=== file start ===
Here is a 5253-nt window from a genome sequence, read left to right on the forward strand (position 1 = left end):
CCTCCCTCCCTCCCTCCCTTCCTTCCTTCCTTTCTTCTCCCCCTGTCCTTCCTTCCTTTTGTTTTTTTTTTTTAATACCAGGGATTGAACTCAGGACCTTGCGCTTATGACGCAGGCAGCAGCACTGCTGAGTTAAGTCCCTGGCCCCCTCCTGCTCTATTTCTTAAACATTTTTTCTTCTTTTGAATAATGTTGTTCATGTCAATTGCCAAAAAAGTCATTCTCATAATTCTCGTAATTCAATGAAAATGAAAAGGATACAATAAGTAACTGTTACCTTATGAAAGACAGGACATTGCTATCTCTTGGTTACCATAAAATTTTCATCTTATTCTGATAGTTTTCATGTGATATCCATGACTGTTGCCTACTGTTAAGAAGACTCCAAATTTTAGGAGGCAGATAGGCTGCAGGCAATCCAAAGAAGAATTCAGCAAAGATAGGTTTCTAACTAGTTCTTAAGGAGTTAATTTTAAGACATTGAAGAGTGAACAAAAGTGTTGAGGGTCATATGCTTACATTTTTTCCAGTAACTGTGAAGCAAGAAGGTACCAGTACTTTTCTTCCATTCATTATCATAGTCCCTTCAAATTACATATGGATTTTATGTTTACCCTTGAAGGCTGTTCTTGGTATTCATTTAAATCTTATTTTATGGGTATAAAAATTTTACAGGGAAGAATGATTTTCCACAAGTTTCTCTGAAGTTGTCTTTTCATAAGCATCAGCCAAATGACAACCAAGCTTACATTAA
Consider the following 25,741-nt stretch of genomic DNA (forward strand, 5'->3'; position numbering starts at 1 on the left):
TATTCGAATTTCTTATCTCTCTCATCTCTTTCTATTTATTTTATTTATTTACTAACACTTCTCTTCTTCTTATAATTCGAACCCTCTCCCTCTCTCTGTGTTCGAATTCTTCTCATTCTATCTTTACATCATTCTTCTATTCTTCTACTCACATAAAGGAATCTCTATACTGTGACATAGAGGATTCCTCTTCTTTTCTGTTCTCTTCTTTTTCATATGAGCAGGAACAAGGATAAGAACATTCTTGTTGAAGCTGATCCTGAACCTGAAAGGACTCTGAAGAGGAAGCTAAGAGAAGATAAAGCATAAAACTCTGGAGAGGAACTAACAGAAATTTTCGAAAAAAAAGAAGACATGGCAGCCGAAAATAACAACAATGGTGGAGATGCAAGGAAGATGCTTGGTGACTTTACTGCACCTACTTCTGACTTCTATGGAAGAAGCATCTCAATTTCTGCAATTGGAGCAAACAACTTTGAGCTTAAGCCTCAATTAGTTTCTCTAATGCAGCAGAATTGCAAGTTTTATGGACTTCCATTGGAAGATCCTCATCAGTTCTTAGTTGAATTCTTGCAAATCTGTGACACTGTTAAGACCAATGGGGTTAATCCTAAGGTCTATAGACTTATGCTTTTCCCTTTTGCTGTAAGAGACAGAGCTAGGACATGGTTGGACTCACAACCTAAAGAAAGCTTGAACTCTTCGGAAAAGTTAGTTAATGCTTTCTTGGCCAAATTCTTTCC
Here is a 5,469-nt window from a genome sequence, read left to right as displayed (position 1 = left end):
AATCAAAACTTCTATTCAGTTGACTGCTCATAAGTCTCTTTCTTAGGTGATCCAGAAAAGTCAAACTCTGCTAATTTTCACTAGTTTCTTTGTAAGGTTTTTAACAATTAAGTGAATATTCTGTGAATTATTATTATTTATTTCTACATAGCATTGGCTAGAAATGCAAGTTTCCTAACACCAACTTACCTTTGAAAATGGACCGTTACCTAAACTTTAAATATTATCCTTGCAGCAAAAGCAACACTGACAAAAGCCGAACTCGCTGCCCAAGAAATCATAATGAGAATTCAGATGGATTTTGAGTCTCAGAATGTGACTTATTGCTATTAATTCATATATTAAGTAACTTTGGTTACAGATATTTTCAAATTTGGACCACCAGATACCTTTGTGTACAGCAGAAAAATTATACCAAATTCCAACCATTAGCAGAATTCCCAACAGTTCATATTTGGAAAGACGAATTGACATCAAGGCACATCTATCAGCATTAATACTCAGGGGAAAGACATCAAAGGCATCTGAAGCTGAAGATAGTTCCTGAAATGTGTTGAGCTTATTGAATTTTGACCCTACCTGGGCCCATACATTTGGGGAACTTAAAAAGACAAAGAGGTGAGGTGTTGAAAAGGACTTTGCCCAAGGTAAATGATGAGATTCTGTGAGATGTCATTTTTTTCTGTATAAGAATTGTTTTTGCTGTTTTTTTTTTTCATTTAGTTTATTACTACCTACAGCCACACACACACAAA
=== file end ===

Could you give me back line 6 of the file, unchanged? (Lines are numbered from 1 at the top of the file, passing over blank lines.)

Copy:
AATCAAAACTTCTATTCAGTTGACTGCTCATAAGTCTCTTTCTTAGGTGATCCAGAAAAGTCAAACTCTGCTAATTTTCACTAGTTTCTTTGTAAGGTTTTTAACAATTAAGTGAATATTCTGTGAATTATTATTATTTATTTCTACATAGCATTGGCTAGAAATGCAAGTTTCCTAACACCAACTTACCTTTGAAAATGGACCGTTACCTAAACTTTAAATATTATCCTTGCAGCAAAAGCAACACTGACAAAAGCCGAACTCGCTGCCCAAGAAATCATAATGAGAATTCAGATGGATTTTGAGTCTCAGAATGTGACTTATTGCTATTAATTCATATATTAAGTAACTTTGGTTACAGATATTTTCAAATTTGGACCACCAGATACCTTTGTGTACAGCAGAAAAATTATACCAAATTCCAACCATTAGCAGAATTCCCAACAGTTCATATTTGGAAAGACGAATTGACATCAAGGCACATCTATCAGCATTAATACTCAGGGGAAAGACATCAAAGGCATCTGAAGCTGAAGATAGTTCCTGAAATGTGTTGAGCTTATTGAATTTTGACCCTACCTGGGCCCATACATTTGGGGAACTTAAAAAGACAAAGAGGTGAGGTGTTGAAAAGGACTTTGCCCAAGGTAAATGATGAGATTCTGTGAGATGTCATTTTTTTCTGTATAAGAATTGTTTTTGCTGTTTTTTTTTTTCATTTAGTTTATTACTACCTACAGCCACACACACACAAA